Kaslo council has adopted a strategy for dealing with bears who visit its fruit trees. Photo: Ross Davies/Special to Black Press

Kaslo council has adopted a strategy for dealing with bears who visit its fruit trees. Photo: Ross Davies/Special to Black Press

Kaslo bear assessment adopted, but sets no timeline

The report makes 10 recommendations for cutting down on bear visits to Kaslo

by John Boivin

Local Journalism Initiative Reporter, Valley Voice

The Village of Kaslo has adopted a study on how to reduce bear attractants around town, but it’s not as clear if the Bear Hazard Assessment will have any teeth.

The assessment is required to help Kaslo become a recognized ‘Bear Smart’ community.

The document, developed by Gillian Sanders, aims to reduce the number of unmanaged fruit trees around town, thus reducing the potential of fatal bear-human interactions.

Sanders begins the assessment by setting the scene. Kaslo is great black bear territory, says the report, and its low elevation makes it a prime feeding zone for the animals, especially in the fall. There are not only native and introduced berries and edible plants, but many human-planted fruit trees.

Those trees “are unmanaged and produce small and/or scabby fruit that is unpalatable for people but regularly attract and feed bears, especially on Village lands in the Kaslo Bay area,” Sanders writes.

The report also points out Kaslo has a long history of human-bear encounters, that were never to the bears’ overall benefit. The most famous incident might be when a bear was shot at the Kaslo Jazz Festival in 2004.

“There were attempts to provide crowd control and keep people back and away from the bear, however when people would not leave the bear alone, the RCMP determined that the situation was unsafe and an officer shot the bear,” recalls Sanders.

“This high-profile incident served to motivate both Kaslo citizens and municipal government to invest into reducing human-bear conflict in the Village.”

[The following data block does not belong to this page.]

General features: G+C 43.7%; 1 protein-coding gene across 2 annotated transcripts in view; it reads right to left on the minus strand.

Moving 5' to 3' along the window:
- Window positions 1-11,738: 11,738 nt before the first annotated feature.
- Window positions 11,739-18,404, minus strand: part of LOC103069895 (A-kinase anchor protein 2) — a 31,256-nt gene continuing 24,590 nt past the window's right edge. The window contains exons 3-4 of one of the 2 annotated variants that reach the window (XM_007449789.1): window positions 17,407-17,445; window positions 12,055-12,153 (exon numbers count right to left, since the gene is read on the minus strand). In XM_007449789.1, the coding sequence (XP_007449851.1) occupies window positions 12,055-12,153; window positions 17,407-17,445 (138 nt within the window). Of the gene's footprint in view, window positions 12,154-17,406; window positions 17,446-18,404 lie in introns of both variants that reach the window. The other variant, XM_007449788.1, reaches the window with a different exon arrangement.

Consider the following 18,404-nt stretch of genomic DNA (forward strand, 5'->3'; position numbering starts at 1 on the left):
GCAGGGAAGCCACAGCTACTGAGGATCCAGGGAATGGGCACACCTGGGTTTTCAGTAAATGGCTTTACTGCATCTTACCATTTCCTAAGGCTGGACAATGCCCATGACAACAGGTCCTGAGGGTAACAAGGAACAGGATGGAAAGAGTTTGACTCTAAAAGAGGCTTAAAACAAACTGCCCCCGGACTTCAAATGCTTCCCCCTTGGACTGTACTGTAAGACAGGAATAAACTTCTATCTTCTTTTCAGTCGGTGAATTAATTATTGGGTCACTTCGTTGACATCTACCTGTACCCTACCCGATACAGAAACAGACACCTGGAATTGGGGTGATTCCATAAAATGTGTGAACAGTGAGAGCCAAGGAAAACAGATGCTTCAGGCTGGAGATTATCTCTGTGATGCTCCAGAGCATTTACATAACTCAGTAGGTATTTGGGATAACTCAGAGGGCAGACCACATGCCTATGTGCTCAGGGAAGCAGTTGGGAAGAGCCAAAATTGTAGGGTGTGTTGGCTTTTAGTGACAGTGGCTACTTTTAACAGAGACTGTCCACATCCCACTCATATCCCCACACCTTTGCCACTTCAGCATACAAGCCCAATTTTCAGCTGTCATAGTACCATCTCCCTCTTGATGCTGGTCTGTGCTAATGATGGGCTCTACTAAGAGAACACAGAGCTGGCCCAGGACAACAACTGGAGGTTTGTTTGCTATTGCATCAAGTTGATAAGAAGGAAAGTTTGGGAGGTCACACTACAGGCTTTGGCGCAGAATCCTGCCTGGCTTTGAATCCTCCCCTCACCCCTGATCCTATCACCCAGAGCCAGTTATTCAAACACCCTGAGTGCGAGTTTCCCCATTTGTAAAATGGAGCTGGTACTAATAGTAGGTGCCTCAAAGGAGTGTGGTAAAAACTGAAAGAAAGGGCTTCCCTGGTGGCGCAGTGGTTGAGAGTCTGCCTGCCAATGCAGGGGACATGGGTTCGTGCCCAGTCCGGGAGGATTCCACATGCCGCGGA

Since then, the Village has introduced bear-proof garbage cans, hired a seasonal Bear Awareness co-ordinator, and created ground-breaking bylaws to regulate waste and discourage bear-human interactions, the report notes.

“The Village has committed to become a recognized Bear Smart Community and with the completion of this document has accomplished five of the six required steps, with only the Human-Bear Conflict Management Plan remaining,” says the report.

Fruit tree assessment

The purpose of the bear hazard assessment is to identify “unsecured food attractants” within the Village of Kaslo municipal limits – namely, fruit trees.

“The BHA identifies sources of existing and potential human-bear conflict and provides discussion of some solutions that will be expanded upon in the Human-Bear Conflict Management Plan,” says the report.

The assessment used reports to the Report All Polluters and Poachers line data, as well as calls to 911 and other sources, to map where bear encounters or sightings have occurred. It also catalogued bear attractants – trees and berry shrubs for example – on Village land, and where humans and bears are likely to interact, like along trails.

The study didn’t look at trees on private land, but does offer suggestions to promote them not becoming attractants as well.

Kaslo Bay is ground zero, bear-wise

The area around Kaslo Bay – with its small, scrubby, yet still-producing fruit trees – is the most problematic, the assessment states.